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Thanks for the Wi-Fi

Praise for big corporations that provide oases for the homeless, knitting clubs, and roving reporters

The Starbucks Reserve Roastery in New York City Dee-Ann Durbin/AP

Thanks for the Wi-Fi
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A New York moment:

When I’m not out and about reporting, I spend most of my working hours writing in coffee shops around New York, and the coffee emporium where I feel most comfortable is Starbucks. Indie coffee shops have that extra-tasty espresso, but they often lack bathrooms (public restrooms in New York are vital and hard to come by), friendliness, or any food beyond a $7 cup of granola.

Many hipster coffee shops in New York now eschew Wi-Fi and power outlets in an attempt to drive out the laptop worker bees like me. I’ve found they also blare music to try to prevent people from sitting in there on work phone calls. I get it: New York is a busy place where every square foot is in high demand.

But by comparison, big corporate Starbucks is an oasis of hospitality sitting on nearly every other block in Manhattan.

At every store, Starbucks offers Wi-Fi, a seemingly infinite menu, good seating, and bathrooms (well, usually). And now it has subscription partnerships with newspapers from The Wall Street Journal to The Tennessean—so when customers log on to the abundant, free internet, they have access to dozens of subscription-only news sources. Chris Arnade, author of Dignity: Seeking Respect in Back Row America (short-listed in our Books of the Year issue), recently made the point that Starbucks is becoming more welcoming to “the back row,” in a way that McDonald’s already is.

A Starbucks near Penn Station in New York City

A Starbucks near Penn Station in New York City Jim Pennucci/Flickr

In my neighborhood Starbucks, I’ve watched Hasidic Jews study and argue over the Torah together and homeless people come in for free ice water and internet. Kids get bananas after school while their mom gets a latte. Once, a woman plunked herself down next to me and spent about half an hour calling her congressional representatives over a political issue.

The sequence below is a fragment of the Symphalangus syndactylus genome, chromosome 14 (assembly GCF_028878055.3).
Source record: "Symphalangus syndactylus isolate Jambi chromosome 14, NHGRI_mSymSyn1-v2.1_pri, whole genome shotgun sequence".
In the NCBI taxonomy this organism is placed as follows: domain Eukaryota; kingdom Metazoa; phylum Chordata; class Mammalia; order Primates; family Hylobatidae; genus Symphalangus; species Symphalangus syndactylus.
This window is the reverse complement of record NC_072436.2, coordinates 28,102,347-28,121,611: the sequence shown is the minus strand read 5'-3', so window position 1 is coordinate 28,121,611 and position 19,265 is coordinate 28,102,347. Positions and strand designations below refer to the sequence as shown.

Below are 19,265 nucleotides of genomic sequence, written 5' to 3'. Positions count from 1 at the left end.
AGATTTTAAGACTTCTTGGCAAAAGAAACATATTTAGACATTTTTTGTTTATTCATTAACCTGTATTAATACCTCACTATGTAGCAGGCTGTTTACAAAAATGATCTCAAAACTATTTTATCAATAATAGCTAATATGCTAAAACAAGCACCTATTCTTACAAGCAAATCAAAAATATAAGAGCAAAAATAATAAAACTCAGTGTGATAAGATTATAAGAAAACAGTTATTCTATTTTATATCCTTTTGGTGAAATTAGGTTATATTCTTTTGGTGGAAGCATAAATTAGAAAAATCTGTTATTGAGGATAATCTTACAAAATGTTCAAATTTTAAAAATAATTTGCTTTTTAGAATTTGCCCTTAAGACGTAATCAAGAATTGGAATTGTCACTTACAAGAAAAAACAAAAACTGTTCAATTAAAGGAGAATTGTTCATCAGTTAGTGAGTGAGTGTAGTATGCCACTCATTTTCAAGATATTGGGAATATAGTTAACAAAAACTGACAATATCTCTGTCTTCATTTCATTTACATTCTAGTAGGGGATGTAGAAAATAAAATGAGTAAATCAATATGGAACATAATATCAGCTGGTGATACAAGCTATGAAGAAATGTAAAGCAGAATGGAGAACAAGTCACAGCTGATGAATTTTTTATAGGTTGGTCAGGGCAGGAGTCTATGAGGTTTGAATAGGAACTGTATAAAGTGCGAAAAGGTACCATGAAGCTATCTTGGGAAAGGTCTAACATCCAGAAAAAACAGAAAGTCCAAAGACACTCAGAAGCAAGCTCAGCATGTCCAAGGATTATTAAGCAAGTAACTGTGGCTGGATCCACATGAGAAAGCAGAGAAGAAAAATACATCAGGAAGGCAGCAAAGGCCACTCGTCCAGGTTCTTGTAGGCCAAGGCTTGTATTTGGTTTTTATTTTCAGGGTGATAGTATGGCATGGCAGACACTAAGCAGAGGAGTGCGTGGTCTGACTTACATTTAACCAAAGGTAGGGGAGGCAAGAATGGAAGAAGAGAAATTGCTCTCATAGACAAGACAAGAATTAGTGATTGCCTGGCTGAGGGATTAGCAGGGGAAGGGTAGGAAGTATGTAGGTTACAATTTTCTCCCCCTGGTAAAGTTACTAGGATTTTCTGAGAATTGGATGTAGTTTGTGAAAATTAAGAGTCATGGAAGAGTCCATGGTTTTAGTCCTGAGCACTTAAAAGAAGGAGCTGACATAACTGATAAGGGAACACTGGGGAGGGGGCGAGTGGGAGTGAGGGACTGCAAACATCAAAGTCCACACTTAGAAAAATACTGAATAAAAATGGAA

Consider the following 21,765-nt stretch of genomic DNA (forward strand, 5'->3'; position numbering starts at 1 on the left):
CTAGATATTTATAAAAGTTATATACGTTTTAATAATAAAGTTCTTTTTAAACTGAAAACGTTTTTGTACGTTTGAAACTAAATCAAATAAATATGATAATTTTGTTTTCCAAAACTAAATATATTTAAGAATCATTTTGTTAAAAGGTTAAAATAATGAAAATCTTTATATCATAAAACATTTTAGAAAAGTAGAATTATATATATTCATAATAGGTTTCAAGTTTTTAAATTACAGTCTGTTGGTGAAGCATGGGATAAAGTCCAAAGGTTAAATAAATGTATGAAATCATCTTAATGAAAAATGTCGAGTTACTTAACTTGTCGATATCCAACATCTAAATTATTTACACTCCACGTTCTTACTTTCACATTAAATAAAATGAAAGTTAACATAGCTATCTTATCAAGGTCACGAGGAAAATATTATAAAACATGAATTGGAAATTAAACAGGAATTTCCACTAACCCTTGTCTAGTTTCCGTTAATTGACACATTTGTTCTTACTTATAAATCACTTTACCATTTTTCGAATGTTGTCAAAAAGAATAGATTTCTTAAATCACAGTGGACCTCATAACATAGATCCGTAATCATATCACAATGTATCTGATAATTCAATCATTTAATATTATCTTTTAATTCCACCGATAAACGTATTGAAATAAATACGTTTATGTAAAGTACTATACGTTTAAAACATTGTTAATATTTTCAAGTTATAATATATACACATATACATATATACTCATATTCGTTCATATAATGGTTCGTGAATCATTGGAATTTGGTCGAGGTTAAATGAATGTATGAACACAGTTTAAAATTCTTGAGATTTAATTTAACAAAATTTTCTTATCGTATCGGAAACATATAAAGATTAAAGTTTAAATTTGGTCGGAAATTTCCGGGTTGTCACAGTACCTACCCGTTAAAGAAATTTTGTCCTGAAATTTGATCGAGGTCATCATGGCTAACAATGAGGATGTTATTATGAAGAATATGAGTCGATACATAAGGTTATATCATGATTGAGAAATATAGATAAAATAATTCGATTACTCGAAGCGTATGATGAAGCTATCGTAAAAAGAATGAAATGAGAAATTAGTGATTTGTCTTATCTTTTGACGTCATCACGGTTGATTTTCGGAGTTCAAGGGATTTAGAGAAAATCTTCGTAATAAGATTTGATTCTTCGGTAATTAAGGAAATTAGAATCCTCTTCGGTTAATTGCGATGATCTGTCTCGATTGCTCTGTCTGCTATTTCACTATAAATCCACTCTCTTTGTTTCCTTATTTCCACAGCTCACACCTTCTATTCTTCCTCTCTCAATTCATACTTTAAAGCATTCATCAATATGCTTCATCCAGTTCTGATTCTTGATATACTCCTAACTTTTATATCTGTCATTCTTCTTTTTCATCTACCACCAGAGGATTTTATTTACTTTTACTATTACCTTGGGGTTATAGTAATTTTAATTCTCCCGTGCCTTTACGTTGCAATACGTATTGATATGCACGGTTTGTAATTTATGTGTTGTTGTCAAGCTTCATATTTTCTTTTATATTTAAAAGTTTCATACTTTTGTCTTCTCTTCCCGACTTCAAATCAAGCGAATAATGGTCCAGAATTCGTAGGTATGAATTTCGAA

A similar atmosphere pervades Whole Foods cafés in New York. Even if Whole Foods has an elitist reputation, it provides bounteous seating, water fountains, microwaves, and bathrooms with little staff policing. I’ve watched board game clubs meet to play the Settlers of Catan for hours, homeless people charge their phones, a knitting circle gather and gossip, and tutors meet with students to do homework. Of course I’m glad for local businesses, but some corporate giants do make the city just a little more hospitable.

Worth your time:

Meet perhaps the only man in the world who knows how to clean IMAX screens.

This week I learned:

New York–based ride-sharing company Juno filed for bankruptcy, citing “misguided regulations” the city imposed this year that required a minimum wage for drivers.

“The wage regulation pushed customer prices up by nearly 20%, bringing Juno’s rides per day down to 25,000 immediately before the chapter 11 petition from 47,000 per day in 2017,” The Wall Street Journal reported.

A court case you might not know about:

People at the New York attorney general’s office enjoyed themselves in naming this case: “Operation Greased Runway” is an investigation into corruption at New York’s John F. Kennedy International Airport, and it just resulted in the indictment of a former British Airways executive for bribery.

A view from a window at John F. Kennedy International Airport

A view from a window at John F. Kennedy International Airport WILLIAM EDWARDS/AFP via Getty Images

Culture I am consuming:

Nerdwriter, a YouTuber who does fantastic pop culture commentary, has a new video on why Spotlight is a great journalism film.

Email me with tips, story ideas, and feedback at [email protected]

Emily Belz

Emily is a senior reporter for WORLD Magazine. She is a World Journalism Institute graduate and previously reported for the New York Daily News, The Indianapolis Star, and Philanthropy magazine. Emily resides in New York City.



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